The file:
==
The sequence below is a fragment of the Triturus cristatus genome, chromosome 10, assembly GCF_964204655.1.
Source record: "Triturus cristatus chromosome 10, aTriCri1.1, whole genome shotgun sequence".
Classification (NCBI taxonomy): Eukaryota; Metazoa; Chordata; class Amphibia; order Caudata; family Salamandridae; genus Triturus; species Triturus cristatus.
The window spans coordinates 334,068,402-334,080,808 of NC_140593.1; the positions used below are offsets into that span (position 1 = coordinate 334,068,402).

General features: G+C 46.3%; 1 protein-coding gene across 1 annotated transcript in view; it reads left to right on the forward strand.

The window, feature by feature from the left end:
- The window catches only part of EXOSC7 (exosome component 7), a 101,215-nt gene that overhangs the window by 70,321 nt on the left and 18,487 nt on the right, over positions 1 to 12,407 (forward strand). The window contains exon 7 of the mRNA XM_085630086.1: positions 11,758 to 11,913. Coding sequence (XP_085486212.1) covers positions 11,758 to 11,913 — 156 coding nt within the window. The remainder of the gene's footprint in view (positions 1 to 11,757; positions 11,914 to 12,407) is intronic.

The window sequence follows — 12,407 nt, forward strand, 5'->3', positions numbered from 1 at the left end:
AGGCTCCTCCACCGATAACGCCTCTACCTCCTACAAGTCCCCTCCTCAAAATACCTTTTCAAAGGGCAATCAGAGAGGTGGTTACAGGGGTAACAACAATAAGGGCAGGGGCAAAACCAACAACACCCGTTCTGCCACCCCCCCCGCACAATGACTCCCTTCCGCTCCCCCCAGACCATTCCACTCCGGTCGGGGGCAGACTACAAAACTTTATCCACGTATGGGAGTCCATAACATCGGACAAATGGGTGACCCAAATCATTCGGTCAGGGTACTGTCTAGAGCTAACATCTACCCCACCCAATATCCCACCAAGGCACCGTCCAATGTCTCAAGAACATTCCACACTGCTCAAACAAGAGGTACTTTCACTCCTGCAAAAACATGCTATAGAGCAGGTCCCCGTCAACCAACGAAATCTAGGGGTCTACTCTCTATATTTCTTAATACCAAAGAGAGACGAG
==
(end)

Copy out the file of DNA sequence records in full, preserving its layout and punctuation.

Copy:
The sequence below is a fragment of the Triturus cristatus genome, chromosome 10, assembly GCF_964204655.1.
Source record: "Triturus cristatus chromosome 10, aTriCri1.1, whole genome shotgun sequence".
Classification (NCBI taxonomy): Eukaryota; Metazoa; Chordata; class Amphibia; order Caudata; family Salamandridae; genus Triturus; species Triturus cristatus.
The window spans coordinates 334,068,402-334,080,808 of NC_140593.1; the positions used below are offsets into that span (position 1 = coordinate 334,068,402).

General features: G+C 46.3%; 1 protein-coding gene across 1 annotated transcript in view; it reads left to right on the forward strand.

The window, feature by feature from the left end:
- The window catches only part of EXOSC7 (exosome component 7), a 101,215-nt gene that overhangs the window by 70,321 nt on the left and 18,487 nt on the right, over positions 1 to 12,407 (forward strand). The window contains exon 7 of the mRNA XM_085630086.1: positions 11,758 to 11,913. Coding sequence (XP_085486212.1) covers positions 11,758 to 11,913 — 156 coding nt within the window. The remainder of the gene's footprint in view (positions 1 to 11,757; positions 11,914 to 12,407) is intronic.

The window sequence follows — 12,407 nt, forward strand, 5'->3', positions numbered from 1 at the left end:
AGGCTCCTCCACCGATAACGCCTCTACCTCCTACAAGTCCCCTCCTCAAAATACCTTTTCAAAGGGCAATCAGAGAGGTGGTTACAGGGGTAACAACAATAAGGGCAGGGGCAAAACCAACAACACCCGTTCTGCCACCCCCCCCGCACAATGACTCCCTTCCGCTCCCCCCAGACCATTCCACTCCGGTCGGGGGCAGACTACAAAACTTTATCCACGTATGGGAGTCCATAACATCGGACAAATGGGTGACCCAAATCATTCGGTCAGGGTACTGTCTAGAGCTAACATCTACCCCACCCAATATCCCACCAAGGCACCGTCCAATGTCTCAAGAACATTCCACACTGCTCAAACAAGAGGTACTTTCACTCCTGCAAAAACATGCTATAGAGCAGGTCCCCGTCAACCAACGAAATCTAGGGGTCTACTCTCTATATTTCTTAATACCAAAGAGAGACGAG